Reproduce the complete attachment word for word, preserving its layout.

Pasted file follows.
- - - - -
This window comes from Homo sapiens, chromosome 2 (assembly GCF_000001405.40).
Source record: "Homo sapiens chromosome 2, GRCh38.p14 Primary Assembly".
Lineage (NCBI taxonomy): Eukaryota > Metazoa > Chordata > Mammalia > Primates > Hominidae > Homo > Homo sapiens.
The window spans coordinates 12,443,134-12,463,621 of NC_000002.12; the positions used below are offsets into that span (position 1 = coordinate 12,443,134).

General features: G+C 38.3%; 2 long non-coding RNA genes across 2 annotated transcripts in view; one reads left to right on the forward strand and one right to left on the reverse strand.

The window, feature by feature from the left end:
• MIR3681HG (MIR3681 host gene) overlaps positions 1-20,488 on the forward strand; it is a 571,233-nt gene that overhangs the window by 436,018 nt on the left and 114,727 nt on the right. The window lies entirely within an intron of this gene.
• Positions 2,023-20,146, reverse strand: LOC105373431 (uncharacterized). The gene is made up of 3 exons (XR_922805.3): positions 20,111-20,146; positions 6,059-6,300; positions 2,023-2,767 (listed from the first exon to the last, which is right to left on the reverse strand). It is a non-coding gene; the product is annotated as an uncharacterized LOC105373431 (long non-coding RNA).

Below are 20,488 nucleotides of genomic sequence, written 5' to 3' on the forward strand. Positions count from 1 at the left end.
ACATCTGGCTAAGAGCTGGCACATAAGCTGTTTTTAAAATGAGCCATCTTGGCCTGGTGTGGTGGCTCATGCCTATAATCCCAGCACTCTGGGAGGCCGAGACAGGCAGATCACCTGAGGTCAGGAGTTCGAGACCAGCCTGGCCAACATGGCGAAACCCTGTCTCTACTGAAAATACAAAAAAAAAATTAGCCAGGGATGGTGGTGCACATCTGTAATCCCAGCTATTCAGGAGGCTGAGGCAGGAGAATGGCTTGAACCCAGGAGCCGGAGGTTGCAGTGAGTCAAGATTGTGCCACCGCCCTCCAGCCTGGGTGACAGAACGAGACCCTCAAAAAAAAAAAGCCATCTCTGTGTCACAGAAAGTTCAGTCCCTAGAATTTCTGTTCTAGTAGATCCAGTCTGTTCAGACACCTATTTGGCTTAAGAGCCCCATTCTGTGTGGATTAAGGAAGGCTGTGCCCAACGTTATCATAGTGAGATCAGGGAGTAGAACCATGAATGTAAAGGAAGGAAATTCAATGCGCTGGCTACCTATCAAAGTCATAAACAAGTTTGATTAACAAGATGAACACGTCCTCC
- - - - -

This window comes from Homo sapiens, chromosome 2 (assembly GCF_000001405.40).
Source record: "Homo sapiens chromosome 2, GRCh38.p14 Primary Assembly".
Lineage (NCBI taxonomy): Eukaryota > Metazoa > Chordata > Mammalia > Primates > Hominidae > Homo > Homo sapiens.
The window spans coordinates 12,443,134-12,463,621 of NC_000002.12; the positions used below are offsets into that span (position 1 = coordinate 12,443,134).

General features: G+C 38.3%; 2 long non-coding RNA genes across 2 annotated transcripts in view; one reads left to right on the forward strand and one right to left on the reverse strand.

The window, feature by feature from the left end:
• MIR3681HG (MIR3681 host gene) overlaps positions 1-20,488 on the forward strand; it is a 571,233-nt gene that overhangs the window by 436,018 nt on the left and 114,727 nt on the right. The window lies entirely within an intron of this gene.
• Positions 2,023-20,146, reverse strand: LOC105373431 (uncharacterized). The gene is made up of 3 exons (XR_922805.3): positions 20,111-20,146; positions 6,059-6,300; positions 2,023-2,767 (listed from the first exon to the last, which is right to left on the reverse strand). It is a non-coding gene; the product is annotated as an uncharacterized LOC105373431 (long non-coding RNA).

Below are 20,488 nucleotides of genomic sequence, written 5' to 3' on the forward strand. Positions count from 1 at the left end.
ACATCTGGCTAAGAGCTGGCACATAAGCTGTTTTTAAAATGAGCCATCTTGGCCTGGTGTGGTGGCTCATGCCTATAATCCCAGCACTCTGGGAGGCCGAGACAGGCAGATCACCTGAGGTCAGGAGTTCGAGACCAGCCTGGCCAACATGGCGAAACCCTGTCTCTACTGAAAATACAAAAAAAAAATTAGCCAGGGATGGTGGTGCACATCTGTAATCCCAGCTATTCAGGAGGCTGAGGCAGGAGAATGGCTTGAACCCAGGAGCCGGAGGTTGCAGTGAGTCAAGATTGTGCCACCGCCCTCCAGCCTGGGTGACAGAACGAGACCCTCAAAAAAAAAAAGCCATCTCTGTGTCACAGAAAGTTCAGTCCCTAGAATTTCTGTTCTAGTAGATCCAGTCTGTTCAGACACCTATTTGGCTTAAGAGCCCCATTCTGTGTGGATTAAGGAAGGCTGTGCCCAACGTTATCATAGTGAGATCAGGGAGTAGAACCATGAATGTAAAGGAAGGAAATTCAATGCGCTGGCTACCTATCAAAGTCATAAACAAGTTTGATTAACAAGATGAACACGTCCTCC